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Will The Feuds Return With New "90210"?

The updated version of the 1990s hit "Beverly Hills 90210" will feature lots of fresh faces, but the old-timers - so to speak - are getting all the buzz these days.

After all, who can forget Brenda, the Beverly Hills bad girl? Actress Shannen Doherty - known for creating as much drama behind the scenes as she did on the screen as Brenda - will return, lured back by producers over a very long dinner.

"I didn't know if I was going to get there and if, after two seconds, she was gonna go, 'Get out of here,'" co-executive producer Gabe Sachs told The Early Show. "I didn't know what the environment was going to be, but she was great and we had a great time, so I was pleasantly surprised."

Doherty will play the director of the high school's musical; her former co-star Jennie Garth graduates to the role of guidance counselor. Tori Spelling, who is spending time with her new baby, will appear later in the season as a fashion designer.

"It's a great idea because the parents get to see their old favorites back, the younger people who didn't watch the first series get to see a whole new sexy cast," said TV Guide senior editor William Keck.

Fans were loyal to the original series, despite rumors of backstage battles between cast members.

Doherty now admits that her conduct at the time was "miserable."

But her co-stars say all is forgiven.

"Jennie was a kid when she did that show; she's a grown-up now, and I think she gets it," said Sachs.

"Tori told me she's excited to be back on the show and she seems excited." said Keck. "Shannen's back as well. She knows that people really want to see these characters back together."

Photos: Aaron Spelling's TV Spell
Dalton Ross, editor-at-large of Entertainment Weekly, offered some possible reasons for the feuding during the original series.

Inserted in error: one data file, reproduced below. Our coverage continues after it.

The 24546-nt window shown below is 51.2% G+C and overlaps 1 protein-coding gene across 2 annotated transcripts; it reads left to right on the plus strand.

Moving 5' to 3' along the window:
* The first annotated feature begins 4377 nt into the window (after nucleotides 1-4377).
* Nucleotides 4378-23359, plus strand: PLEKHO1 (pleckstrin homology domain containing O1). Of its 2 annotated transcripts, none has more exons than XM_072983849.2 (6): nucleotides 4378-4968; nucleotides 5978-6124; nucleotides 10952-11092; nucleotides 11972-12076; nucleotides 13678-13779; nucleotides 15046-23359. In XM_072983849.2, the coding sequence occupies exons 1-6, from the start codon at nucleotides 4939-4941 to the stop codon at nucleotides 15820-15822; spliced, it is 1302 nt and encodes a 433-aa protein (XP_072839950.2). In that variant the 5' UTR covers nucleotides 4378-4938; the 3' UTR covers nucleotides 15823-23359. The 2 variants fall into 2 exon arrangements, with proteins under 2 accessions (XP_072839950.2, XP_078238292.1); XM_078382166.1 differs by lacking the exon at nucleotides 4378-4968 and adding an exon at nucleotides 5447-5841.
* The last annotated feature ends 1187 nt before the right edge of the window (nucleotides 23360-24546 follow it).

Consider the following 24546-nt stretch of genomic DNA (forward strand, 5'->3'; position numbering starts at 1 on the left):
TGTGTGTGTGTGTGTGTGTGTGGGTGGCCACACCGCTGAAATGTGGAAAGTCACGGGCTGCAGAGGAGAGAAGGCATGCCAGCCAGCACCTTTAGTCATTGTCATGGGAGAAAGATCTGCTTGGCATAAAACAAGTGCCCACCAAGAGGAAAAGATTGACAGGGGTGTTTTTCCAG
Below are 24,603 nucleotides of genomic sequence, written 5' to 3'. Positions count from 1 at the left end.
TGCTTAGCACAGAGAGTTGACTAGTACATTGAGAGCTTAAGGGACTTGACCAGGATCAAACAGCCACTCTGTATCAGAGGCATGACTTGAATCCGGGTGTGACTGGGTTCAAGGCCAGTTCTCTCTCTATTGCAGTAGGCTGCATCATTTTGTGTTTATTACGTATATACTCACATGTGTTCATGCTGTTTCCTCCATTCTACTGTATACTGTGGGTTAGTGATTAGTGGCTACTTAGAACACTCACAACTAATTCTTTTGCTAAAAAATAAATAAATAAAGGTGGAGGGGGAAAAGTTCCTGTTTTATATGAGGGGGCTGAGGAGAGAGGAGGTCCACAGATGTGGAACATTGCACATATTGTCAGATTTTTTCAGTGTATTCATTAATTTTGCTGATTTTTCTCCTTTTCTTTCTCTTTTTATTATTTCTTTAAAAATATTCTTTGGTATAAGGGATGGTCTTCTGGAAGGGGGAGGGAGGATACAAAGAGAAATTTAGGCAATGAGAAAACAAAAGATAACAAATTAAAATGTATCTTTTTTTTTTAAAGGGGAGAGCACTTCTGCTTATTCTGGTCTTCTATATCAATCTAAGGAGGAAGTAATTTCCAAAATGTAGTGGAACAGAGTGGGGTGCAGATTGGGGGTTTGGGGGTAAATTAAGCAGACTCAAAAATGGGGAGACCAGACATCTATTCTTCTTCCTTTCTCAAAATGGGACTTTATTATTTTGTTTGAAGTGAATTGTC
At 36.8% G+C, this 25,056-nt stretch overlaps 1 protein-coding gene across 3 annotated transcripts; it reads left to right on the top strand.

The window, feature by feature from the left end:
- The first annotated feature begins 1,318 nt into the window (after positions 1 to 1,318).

"The TV set is a very unhealthy place to work," he said. "It's long, long hours. It's hard. People tend to get frustrated, and when they get frustrated, they blow up. It's people fighting for fame. These are actors, people that crave the spotlight. It's an ensemble cast, all fighting for a piece of it."

Ross said that producers of the new show are hitting all the angles to get ratings.

"It's a spin-off; it's a sequel; and it's a re-imagining. It's everything," he said. "You have the new kids that get the younger audience and the old standbys that get you and me watching because we want to see what Brenda and all these characters are up to now."

Ross said he did not know whether Garth, Spelling and Doherty will share episodes or have scenes together. But, he said Garth and Doherty were still feuding up until a year or two ago.

"Beverly Hills, 90210" is just one of many shows from "Three's Company" to "Grey's Anatomy" with problems on the set. But, Ross said, there was one show that, despite the violence on screen, was a peaceful place to work.

"'The Sopranos,'" he said. "You'd think they would have had it because they had contract squabbles with the studio, but it really was a fraternity. People got along very well. Maybe it's because they were all afraid of getting whacked or something. But it all worked for 'em."